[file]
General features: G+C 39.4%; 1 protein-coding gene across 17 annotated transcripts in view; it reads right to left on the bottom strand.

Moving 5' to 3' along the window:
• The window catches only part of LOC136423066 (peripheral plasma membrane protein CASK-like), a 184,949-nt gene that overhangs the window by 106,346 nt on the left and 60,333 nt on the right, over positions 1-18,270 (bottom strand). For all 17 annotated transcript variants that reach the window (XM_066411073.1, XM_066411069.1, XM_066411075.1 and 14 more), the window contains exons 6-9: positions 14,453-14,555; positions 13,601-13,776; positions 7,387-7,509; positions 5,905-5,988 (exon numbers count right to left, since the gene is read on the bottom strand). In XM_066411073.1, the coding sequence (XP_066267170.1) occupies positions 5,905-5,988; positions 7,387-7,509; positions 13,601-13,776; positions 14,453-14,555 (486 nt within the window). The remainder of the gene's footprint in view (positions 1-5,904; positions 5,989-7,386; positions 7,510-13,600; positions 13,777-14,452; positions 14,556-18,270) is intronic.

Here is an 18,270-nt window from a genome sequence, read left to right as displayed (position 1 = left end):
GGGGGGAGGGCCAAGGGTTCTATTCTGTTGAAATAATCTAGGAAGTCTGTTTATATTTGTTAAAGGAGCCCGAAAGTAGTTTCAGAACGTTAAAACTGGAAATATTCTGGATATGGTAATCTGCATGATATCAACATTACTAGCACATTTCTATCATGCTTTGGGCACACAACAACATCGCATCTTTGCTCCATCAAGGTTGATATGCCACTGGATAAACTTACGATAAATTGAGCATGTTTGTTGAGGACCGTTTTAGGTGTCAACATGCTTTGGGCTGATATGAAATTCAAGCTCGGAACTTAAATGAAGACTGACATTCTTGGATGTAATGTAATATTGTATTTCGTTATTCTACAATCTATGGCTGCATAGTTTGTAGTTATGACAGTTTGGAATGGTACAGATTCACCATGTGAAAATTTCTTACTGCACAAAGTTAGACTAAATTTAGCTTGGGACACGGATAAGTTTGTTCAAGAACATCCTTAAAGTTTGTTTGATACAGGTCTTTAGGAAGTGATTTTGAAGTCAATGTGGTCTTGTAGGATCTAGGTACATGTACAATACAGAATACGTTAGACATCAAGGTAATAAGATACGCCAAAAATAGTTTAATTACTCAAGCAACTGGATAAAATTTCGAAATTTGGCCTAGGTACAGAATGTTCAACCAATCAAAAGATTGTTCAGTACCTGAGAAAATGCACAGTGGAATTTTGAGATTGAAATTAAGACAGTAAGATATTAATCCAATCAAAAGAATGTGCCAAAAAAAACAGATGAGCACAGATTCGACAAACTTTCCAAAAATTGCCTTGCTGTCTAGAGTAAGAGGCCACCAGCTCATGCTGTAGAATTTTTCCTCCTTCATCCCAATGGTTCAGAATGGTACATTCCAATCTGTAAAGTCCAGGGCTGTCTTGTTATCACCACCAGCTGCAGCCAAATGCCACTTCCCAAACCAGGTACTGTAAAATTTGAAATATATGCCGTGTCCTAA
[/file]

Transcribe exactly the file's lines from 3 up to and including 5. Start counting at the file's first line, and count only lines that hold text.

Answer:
• The window catches only part of LOC136423066 (peripheral plasma membrane protein CASK-like), a 184,949-nt gene that overhangs the window by 106,346 nt on the left and 60,333 nt on the right, over positions 1-18,270 (bottom strand). For all 17 annotated transcript variants that reach the window (XM_066411073.1, XM_066411069.1, XM_066411075.1 and 14 more), the window contains exons 6-9: positions 14,453-14,555; positions 13,601-13,776; positions 7,387-7,509; positions 5,905-5,988 (exon numbers count right to left, since the gene is read on the bottom strand). In XM_066411073.1, the coding sequence (XP_066267170.1) occupies positions 5,905-5,988; positions 7,387-7,509; positions 13,601-13,776; positions 14,453-14,555 (486 nt within the window). The remainder of the gene's footprint in view (positions 1-5,904; positions 5,989-7,386; positions 7,510-13,600; positions 13,777-14,452; positions 14,556-18,270) is intronic.

Here is an 18,270-nt window from a genome sequence, read left to right as displayed (position 1 = left end):
GGGGGGAGGGCCAAGGGTTCTATTCTGTTGAAATAATCTAGGAAGTCTGTTTATATTTGTTAAAGGAGCCCGAAAGTAGTTTCAGAACGTTAAAACTGGAAATATTCTGGATATGGTAATCTGCATGATATCAACATTACTAGCACATTTCTATCATGCTTTGGGCACACAACAACATCGCATCTTTGCTCCATCAAGGTTGATATGCCACTGGATAAACTTACGATAAATTGAGCATGTTTGTTGAGGACCGTTTTAGGTGTCAACATGCTTTGGGCTGATATGAAATTCAAGCTCGGAACTTAAATGAAGACTGACATTCTTGGATGTAATGTAATATTGTATTTCGTTATTCTACAATCTATGGCTGCATAGTTTGTAGTTATGACAGTTTGGAATGGTACAGATTCACCATGTGAAAATTTCTTACTGCACAAAGTTAGACTAAATTTAGCTTGGGACACGGATAAGTTTGTTCAAGAACATCCTTAAAGTTTGTTTGATACAGGTCTTTAGGAAGTGATTTTGAAGTCAATGTGGTCTTGTAGGATCTAGGTACATGTACAATACAGAATACGTTAGACATCAAGGTAATAAGATACGCCAAAAATAGTTTAATTACTCAAGCAACTGGATAAAATTTCGAAATTTGGCCTAGGTACAGAATGTTCAACCAATCAAAAGATTGTTCAGTACCTGAGAAAATGCACAGTGGAATTTTGAGATTGAAATTAAGACAGTAAGATATTAATCCAATCAAAAGAATGTGCCAAAAAAAACAGATGAGCACAGATTCGACAAACTTTCCAAAAATTGCCTTGCTGTCTAGAGTAAGAGGCCACCAGCTCATGCTGTAGAATTTTTCCTCCTTCATCCCAATGGTTCAGAATGGTACATTCCAATCTGTAAAGTCCAGGGCTGTCTTGTTATCACCACCAGCTGCAGCCAAATGCCACTTCCCAAACCAGGTACTGTAAAATTTGAAATATATGCCGTGTCCTAA